What We Teach About Race and Gender: Representation in Images and Text of Children’s Books

94 Pages Posted: 14 Apr 2021 Last revised: 30 Jul 2021

See all articles by Anjali Adukia

Anjali Adukia

University of Chicago

Alex Eble

Columbia University

Emileigh Harrison

University of Chicago - Harris School of Public Policy

Hakizumwami Birali Runesha

University of Chicago

Teodora Szasz

University of Chicago

Date Written: July 29, 2021

Abstract

Books shape how children learn about society and social norms, in part through the representation of different characters. To better understand the messages children encounter in books, we introduce new artificial intelligence methods for systematically converting images into data. We apply these image tools, along with established text analysis methods, to measure the representation of race, gender, and age in children’s books commonly found in US schools and homes over the last century. We find that more characters with darker skin color appear over time, but “mainstream” award-winning books, which are twice as likely to be checked out from libraries, persistently depict more lighter-skinned characters even after conditioning on perceived race. Across all books, children are depicted with lighter skin than adults. Over time, females are increasingly present but are more represented in images than in text, suggesting greater symbolic inclusion in pictures than substantive inclusion in stories. Relative to their growing share of the US population, Black and Latinx people are underrepresented in the mainstream collection; males, particularly White males, are persistently overrepresented. Our data provide a view into the “black box” of education through children’s books in US schools and homes, highlighting what has changed and what has endured.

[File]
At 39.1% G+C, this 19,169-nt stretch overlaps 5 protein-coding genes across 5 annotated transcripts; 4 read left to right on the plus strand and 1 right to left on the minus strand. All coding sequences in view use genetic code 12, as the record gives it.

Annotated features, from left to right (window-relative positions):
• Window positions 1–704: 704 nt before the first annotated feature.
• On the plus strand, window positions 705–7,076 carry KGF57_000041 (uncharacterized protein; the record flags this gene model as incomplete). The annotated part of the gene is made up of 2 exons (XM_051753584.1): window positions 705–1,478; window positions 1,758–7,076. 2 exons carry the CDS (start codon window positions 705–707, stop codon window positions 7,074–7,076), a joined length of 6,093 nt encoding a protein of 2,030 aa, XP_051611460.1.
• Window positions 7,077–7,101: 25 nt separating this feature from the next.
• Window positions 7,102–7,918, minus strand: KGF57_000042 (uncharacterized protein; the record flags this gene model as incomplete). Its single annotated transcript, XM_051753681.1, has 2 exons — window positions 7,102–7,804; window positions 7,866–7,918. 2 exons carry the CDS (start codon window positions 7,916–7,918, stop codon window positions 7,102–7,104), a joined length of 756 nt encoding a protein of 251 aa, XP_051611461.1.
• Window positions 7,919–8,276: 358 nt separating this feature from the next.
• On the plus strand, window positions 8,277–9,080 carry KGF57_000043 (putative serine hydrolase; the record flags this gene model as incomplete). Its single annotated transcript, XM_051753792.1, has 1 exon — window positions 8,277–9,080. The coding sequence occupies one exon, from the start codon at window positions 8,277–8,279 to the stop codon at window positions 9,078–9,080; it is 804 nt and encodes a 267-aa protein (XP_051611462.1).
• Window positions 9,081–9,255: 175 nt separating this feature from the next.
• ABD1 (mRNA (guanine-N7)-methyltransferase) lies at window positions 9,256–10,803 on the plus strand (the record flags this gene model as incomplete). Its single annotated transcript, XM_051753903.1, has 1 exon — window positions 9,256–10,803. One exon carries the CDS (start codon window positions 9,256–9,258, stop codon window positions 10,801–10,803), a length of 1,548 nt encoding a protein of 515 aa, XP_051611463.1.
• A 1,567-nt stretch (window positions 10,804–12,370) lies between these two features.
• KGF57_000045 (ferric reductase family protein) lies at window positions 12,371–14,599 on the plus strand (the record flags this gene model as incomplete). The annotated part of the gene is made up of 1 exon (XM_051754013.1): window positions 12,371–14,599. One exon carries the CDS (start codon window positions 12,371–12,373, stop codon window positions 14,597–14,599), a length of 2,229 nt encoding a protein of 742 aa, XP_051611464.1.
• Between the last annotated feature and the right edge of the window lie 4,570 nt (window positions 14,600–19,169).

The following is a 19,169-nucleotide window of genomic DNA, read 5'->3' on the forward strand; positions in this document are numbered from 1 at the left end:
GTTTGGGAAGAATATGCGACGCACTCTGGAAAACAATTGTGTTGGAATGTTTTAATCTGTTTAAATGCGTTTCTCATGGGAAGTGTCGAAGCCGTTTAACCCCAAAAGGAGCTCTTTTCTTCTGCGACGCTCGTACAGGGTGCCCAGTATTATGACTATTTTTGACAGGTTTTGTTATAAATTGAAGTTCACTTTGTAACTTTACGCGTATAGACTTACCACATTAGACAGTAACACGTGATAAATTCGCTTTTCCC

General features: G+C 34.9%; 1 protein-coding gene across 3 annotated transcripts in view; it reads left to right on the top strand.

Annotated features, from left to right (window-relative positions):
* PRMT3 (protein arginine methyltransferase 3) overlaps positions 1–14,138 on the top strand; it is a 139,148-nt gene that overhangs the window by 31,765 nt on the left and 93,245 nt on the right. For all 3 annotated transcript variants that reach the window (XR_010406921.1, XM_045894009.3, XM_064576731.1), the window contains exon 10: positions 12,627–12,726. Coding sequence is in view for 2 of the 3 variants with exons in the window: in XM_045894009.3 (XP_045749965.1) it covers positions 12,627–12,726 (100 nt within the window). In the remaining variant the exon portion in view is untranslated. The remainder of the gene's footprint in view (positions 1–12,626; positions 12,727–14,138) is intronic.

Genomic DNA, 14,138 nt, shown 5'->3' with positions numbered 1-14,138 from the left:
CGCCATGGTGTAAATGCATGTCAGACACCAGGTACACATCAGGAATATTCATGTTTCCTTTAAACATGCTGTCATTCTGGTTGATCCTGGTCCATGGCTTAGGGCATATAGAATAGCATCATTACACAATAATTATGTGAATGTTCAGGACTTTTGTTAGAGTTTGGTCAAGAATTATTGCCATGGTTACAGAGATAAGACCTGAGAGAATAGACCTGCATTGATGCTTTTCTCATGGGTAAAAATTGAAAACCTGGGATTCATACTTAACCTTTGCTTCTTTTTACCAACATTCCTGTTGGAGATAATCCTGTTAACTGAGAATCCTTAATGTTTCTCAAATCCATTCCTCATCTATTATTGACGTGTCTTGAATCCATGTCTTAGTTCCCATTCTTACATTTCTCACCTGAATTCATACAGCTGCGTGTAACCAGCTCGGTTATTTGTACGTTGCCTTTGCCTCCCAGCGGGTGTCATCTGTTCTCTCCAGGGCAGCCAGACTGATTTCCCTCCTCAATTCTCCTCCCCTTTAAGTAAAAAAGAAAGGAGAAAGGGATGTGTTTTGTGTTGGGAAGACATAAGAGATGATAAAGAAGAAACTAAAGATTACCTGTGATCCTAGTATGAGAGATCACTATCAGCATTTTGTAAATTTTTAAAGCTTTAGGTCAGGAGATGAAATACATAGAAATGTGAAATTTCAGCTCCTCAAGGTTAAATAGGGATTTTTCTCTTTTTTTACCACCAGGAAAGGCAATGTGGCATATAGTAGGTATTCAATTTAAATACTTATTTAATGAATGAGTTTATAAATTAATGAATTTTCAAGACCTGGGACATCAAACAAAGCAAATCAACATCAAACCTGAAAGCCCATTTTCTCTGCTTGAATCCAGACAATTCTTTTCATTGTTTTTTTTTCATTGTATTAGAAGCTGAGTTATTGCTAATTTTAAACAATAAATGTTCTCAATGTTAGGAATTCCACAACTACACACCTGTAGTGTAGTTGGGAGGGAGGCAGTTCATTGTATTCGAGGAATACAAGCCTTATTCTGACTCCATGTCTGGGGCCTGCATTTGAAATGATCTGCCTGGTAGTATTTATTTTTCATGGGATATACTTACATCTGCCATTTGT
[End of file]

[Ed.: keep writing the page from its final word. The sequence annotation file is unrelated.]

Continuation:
Suggested Citation

Adukia, Anjali and Eble, Alex and Harrison, Emileigh and Runesha, Hakizumwami Birali and Szasz, Teodora, What We Teach About Race and Gender: Representation in Images and Text of Children’s Books (July 29, 2021). University of Chicago, Becker Friedman Institute for Economics Working Paper No. 2021-44, Available at SSRN: https://ssrn.com/abstract=3825080 or http://dx.doi.org/10.2139/ssrn.3825080

Anjali Adukia (Contact Author)

University of Chicago ( email )

1101 East 58th Street
Chicago, IL 60637
United States

HOME PAGE: http://home.uchicago.edu/adukia

Alex Eble

Columbia University ( email )

3022 Broadway
New York, NY 10027
United States

Emileigh Harrison

University of Chicago - Harris School of Public Policy ( email )

1155 East 60th Street
Chicago, IL 60637
United States

Hakizumwami Birali Runesha

University of Chicago ( email )

1101 East 58th Street
Chicago, IL 60637
United States

Teodora Szasz

University of Chicago ( email )

1101 East 58th Street
Chicago, IL 60637
United States

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